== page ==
from the GNU version of the Collaborative International Dictionary of English
- transitive v. To lock with two bolts; to fasten with double security.
from The Century Dictionary and Cyclopedia
- To fasten with two bolts; secure with double fastenings.
- To lock by turning the key twice, as in some forms of lock.
Sorry, no etymologies found.
The first officer handcuffs Jaime, making sure to double-lock the cuffs.
She was about to add, “Be sure to double-lock the door behind me,” but pressed her lips together.
When you start The Sculptor, get ready for an all-nighter, and double-lock your doors!
At least 15 touch-screen voting machines that produced improbable numbers in Ohio's 2006 statewide election are now under double-lock in an official crime scene.
It is not a rich old gentleman, with the gout in his vitals, brushed and got-up once a year to look as vigorous as possible, and brought out for a public airing by the few survivors of a large family of nephews and nieces, who afterwards double-lock the street-door upon the poor relations.
Mabell saw her, tremblingly, and in a hurry, take the key of her chamber-door out of her pocket, and unlock it; and, as soon as she entered, heard her double-lock, bar, and bolt it.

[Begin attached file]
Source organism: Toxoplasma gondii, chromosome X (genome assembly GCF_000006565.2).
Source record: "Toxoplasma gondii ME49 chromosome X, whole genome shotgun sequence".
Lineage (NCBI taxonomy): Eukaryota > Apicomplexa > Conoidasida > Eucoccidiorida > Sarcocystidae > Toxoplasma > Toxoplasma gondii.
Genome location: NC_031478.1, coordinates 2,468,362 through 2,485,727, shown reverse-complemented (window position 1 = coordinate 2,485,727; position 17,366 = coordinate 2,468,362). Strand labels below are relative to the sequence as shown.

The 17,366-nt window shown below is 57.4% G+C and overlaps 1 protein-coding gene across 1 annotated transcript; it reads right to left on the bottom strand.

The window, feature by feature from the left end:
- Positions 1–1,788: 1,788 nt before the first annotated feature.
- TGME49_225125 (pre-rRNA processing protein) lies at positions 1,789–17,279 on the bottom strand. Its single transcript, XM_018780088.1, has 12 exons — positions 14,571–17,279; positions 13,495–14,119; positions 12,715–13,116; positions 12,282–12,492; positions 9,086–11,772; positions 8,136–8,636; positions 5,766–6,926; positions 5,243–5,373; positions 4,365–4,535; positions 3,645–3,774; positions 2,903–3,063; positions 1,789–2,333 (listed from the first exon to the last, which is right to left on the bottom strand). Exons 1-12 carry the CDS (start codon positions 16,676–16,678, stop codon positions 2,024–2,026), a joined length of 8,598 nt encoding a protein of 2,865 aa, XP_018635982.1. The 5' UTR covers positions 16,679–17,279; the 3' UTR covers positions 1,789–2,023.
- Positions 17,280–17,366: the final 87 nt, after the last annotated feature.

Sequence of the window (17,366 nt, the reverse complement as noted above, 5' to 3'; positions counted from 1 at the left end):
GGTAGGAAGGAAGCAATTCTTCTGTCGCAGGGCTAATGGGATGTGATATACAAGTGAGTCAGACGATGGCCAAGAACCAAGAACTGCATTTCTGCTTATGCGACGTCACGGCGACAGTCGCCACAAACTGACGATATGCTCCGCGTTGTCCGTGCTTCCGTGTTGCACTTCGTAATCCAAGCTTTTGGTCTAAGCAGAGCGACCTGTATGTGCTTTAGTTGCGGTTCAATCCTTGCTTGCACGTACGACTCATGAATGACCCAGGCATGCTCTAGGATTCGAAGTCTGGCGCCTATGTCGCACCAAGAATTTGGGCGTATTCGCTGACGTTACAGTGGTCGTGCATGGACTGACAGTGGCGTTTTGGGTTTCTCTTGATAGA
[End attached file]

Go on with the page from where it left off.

One night, he was challenged by a man with a pair of double-lock cuffs.
Now, is it me, or does this sound like he is laying the groundwork for the "reform" for which read "abolition of any power that the House of Lords may have to "double-lock" any legislation", i.e. remove any power to oppose the Third Term Reich?
Mr McNulty also disclosed that the double-lock "super-affirmative" procedure for parliament to approve the move to compulsory ID cards by which both houses have to vote in favour is flawed.
All she wanted to do was go home, double-lock the door, and crawl into bed.
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